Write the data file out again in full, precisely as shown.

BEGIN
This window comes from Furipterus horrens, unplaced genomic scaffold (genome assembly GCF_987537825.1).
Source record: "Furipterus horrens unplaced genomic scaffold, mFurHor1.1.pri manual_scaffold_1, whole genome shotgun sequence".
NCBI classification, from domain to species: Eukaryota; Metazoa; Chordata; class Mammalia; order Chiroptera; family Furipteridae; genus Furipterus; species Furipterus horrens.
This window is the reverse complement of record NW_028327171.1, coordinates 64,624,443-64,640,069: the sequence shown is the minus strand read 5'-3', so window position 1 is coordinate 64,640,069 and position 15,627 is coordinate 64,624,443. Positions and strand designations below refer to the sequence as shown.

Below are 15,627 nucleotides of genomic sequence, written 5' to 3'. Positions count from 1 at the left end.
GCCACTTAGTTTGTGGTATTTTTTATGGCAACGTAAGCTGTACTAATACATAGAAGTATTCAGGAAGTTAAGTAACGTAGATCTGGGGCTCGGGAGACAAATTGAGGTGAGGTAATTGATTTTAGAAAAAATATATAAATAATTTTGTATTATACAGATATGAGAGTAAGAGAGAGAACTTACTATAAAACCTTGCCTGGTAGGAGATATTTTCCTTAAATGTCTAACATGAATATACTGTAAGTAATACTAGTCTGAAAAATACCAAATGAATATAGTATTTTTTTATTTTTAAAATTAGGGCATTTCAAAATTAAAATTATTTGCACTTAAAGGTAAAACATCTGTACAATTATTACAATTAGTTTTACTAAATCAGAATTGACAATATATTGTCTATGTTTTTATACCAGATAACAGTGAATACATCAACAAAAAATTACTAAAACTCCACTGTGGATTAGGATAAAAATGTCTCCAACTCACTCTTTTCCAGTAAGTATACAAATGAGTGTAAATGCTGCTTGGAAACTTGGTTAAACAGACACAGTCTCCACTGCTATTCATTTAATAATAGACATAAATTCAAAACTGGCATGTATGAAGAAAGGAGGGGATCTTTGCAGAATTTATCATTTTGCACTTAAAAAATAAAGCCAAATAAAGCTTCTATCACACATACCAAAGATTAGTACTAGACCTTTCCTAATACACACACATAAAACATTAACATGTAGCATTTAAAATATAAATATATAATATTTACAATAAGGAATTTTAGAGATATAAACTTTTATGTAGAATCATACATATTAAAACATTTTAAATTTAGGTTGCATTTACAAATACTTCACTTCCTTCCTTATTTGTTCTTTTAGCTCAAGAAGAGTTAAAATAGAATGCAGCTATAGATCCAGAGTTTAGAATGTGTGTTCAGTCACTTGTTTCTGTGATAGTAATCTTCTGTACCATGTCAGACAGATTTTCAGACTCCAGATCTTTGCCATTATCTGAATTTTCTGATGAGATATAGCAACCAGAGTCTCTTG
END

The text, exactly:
This window comes from Furipterus horrens, unplaced genomic scaffold (genome assembly GCF_987537825.1).
Source record: "Furipterus horrens unplaced genomic scaffold, mFurHor1.1.pri manual_scaffold_1, whole genome shotgun sequence".
NCBI classification, from domain to species: Eukaryota; Metazoa; Chordata; class Mammalia; order Chiroptera; family Furipteridae; genus Furipterus; species Furipterus horrens.
This window is the reverse complement of record NW_028327171.1, coordinates 64,624,443-64,640,069: the sequence shown is the minus strand read 5'-3', so window position 1 is coordinate 64,640,069 and position 15,627 is coordinate 64,624,443. Positions and strand designations below refer to the sequence as shown.

Below are 15,627 nucleotides of genomic sequence, written 5' to 3'. Positions count from 1 at the left end.
GCCACTTAGTTTGTGGTATTTTTTATGGCAACGTAAGCTGTACTAATACATAGAAGTATTCAGGAAGTTAAGTAACGTAGATCTGGGGCTCGGGAGACAAATTGAGGTGAGGTAATTGATTTTAGAAAAAATATATAAATAATTTTGTATTATACAGATATGAGAGTAAGAGAGAGAACTTACTATAAAACCTTGCCTGGTAGGAGATATTTTCCTTAAATGTCTAACATGAATATACTGTAAGTAATACTAGTCTGAAAAATACCAAATGAATATAGTATTTTTTTATTTTTAAAATTAGGGCATTTCAAAATTAAAATTATTTGCACTTAAAGGTAAAACATCTGTACAATTATTACAATTAGTTTTACTAAATCAGAATTGACAATATATTGTCTATGTTTTTATACCAGATAACAGTGAATACATCAACAAAAAATTACTAAAACTCCACTGTGGATTAGGATAAAAATGTCTCCAACTCACTCTTTTCCAGTAAGTATACAAATGAGTGTAAATGCTGCTTGGAAACTTGGTTAAACAGACACAGTCTCCACTGCTATTCATTTAATAATAGACATAAATTCAAAACTGGCATGTATGAAGAAAGGAGGGGATCTTTGCAGAATTTATCATTTTGCACTTAAAAAATAAAGCCAAATAAAGCTTCTATCACACATACCAAAGATTAGTACTAGACCTTTCCTAATACACACACATAAAACATTAACATGTAGCATTTAAAATATAAATATATAATATTTACAATAAGGAATTTTAGAGATATAAACTTTTATGTAGAATCATACATATTAAAACATTTTAAATTTAGGTTGCATTTACAAATACTTCACTTCCTTCCTTATTTGTTCTTTTAGCTCAAGAAGAGTTAAAATAGAATGCAGCTATAGATCCAGAGTTTAGAATGTGTGTTCAGTCACTTGTTTCTGTGATAGTAATCTTCTGTACCATGTCAGACAGATTTTCAGACTCCAGATCTTTGCCATTATCTGAATTTTCTGATGAGATATAGCAACCAGAGTCTCTTG